Paul Simpkin, machine operator, examines a part coming off the panel bender. Click image to enlargeThe company’s criteria were simple: a CNC machine capable of performing complex bends on large parts, with an option to automate.

“We were looking for something that would give us additional capabilities to incorporate more complex types of bends, but we also wanted equipment that would give us the most reliability possible and a company that would provide support for troubleshooting. Looking at these requirements, we came up with Salvagnini because we felt the panel bender the company offered would be the best fit for our needs.”

Reaping the benefits
The Salvagnini P4Xe.2516 panel bender was installed primarily to handle large parts because that’s how the company could get “the best bang for its buck” says Attree, but price was not a deciding factor. In fact, when Minus Forty purchased the machine, Attree knew it would be in operation less than one shift a day, but what drove the company to purchase it was the need to remain competitive.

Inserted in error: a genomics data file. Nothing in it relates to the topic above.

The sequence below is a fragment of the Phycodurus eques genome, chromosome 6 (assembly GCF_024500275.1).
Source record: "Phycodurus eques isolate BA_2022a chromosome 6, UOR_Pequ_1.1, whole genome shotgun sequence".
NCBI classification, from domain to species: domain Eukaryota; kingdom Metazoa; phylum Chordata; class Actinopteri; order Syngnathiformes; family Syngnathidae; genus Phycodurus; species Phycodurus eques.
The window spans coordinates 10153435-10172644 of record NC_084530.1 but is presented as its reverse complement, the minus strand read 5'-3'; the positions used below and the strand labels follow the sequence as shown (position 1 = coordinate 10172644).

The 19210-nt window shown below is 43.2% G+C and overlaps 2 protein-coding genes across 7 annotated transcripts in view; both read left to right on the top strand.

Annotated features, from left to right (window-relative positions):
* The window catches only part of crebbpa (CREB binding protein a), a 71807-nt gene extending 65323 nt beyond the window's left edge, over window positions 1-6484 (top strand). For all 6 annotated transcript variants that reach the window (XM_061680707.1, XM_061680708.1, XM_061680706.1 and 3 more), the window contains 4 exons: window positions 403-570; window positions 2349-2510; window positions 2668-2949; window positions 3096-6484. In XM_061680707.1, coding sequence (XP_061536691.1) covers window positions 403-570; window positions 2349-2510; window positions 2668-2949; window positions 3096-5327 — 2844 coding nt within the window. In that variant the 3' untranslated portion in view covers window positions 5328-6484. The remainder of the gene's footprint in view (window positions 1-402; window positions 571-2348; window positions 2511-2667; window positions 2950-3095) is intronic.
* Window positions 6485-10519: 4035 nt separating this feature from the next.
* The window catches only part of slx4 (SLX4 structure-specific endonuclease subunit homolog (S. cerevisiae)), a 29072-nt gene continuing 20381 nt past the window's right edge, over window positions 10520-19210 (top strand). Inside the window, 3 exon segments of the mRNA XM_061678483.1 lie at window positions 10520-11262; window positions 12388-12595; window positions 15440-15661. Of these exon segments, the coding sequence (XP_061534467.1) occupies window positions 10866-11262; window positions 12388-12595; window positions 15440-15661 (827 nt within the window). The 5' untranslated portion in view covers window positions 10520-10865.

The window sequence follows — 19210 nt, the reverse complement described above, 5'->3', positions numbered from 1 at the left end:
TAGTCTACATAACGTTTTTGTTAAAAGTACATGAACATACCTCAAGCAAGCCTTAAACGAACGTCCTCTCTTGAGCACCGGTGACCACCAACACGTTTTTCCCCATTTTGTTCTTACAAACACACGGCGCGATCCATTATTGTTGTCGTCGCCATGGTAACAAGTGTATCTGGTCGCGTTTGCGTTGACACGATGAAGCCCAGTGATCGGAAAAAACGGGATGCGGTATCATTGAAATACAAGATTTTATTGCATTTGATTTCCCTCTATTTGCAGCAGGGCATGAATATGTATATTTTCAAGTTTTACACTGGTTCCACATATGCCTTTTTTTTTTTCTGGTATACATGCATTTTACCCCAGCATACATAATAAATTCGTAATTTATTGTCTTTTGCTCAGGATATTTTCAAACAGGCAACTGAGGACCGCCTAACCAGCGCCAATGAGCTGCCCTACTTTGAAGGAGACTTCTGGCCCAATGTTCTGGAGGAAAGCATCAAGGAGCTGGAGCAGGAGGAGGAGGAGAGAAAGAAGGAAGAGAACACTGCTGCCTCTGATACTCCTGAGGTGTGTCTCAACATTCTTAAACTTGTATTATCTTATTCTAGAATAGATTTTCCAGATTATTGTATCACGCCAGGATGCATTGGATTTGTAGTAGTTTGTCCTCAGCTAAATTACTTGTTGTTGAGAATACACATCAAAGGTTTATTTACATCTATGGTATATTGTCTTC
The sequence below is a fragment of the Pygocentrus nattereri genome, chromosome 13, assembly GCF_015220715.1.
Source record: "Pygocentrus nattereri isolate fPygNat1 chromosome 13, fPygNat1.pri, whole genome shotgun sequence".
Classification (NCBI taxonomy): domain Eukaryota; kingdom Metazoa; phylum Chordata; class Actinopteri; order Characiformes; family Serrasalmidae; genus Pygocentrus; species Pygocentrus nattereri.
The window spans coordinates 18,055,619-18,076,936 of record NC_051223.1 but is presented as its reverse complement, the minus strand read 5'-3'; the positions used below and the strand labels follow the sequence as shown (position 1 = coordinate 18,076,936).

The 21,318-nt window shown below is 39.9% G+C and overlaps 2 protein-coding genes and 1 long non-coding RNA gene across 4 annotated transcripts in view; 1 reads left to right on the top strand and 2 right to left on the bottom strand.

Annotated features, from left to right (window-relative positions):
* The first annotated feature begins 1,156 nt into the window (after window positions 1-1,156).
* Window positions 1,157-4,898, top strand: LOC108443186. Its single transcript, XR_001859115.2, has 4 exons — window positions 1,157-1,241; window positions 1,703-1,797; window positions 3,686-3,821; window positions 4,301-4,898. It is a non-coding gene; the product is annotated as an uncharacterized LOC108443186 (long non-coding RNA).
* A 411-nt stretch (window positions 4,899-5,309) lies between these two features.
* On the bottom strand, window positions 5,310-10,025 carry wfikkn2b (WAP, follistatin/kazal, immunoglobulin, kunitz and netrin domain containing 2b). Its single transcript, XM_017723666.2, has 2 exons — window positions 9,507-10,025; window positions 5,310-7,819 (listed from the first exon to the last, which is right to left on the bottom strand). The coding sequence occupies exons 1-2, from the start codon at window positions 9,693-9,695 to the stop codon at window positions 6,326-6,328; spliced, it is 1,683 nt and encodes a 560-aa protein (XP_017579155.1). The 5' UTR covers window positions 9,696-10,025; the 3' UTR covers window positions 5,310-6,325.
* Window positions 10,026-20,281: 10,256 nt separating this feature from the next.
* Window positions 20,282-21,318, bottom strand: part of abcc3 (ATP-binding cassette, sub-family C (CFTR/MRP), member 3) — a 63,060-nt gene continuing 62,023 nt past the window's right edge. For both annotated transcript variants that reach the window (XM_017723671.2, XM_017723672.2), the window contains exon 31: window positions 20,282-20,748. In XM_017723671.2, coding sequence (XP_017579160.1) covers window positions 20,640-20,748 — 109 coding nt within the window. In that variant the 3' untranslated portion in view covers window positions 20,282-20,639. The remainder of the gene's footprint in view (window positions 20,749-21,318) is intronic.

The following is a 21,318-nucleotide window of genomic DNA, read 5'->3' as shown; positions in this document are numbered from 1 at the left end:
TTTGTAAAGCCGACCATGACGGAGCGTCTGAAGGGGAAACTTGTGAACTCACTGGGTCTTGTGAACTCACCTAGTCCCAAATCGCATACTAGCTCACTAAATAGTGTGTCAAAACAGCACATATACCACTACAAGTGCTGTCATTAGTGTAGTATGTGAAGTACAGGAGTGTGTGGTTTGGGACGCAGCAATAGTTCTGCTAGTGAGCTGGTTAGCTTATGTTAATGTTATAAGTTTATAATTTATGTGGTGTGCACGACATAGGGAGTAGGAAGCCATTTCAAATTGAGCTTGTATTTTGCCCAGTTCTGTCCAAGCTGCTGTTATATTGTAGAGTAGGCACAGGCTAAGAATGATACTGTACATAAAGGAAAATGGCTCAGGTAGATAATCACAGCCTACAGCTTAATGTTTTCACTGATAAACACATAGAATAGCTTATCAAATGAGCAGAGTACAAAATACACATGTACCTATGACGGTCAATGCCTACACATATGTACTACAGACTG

“Price was the last part of our criteria. The number one reason that drove us to purchase the Salvagnini panel bender was that it gave us the capability to grow, and we are growing aggressively. We now have the ability to do more complex bends, we have better quality control, better repeatability and less handling.”

In fact, the panel bender is now in use for about 66 per cent of the available time, estimates Attree.

“We’ll be looking at adding another bender at some point in the not-too-distant future. We’re happy with the P4Xe and as anybody would do, we’ll go out in the market to re-evaluate what’s out there, but as of today I haven’t seen anything that would cause us to purchase from another source; the Salvagnini panel bender still appears to be a good solution for us.”

Minus Forty operates a small batch production operation, but president Julian Attree says his company continues to evaluate automation to remain competitive.Click image to enlargeThe machine was purchased with automatic loading.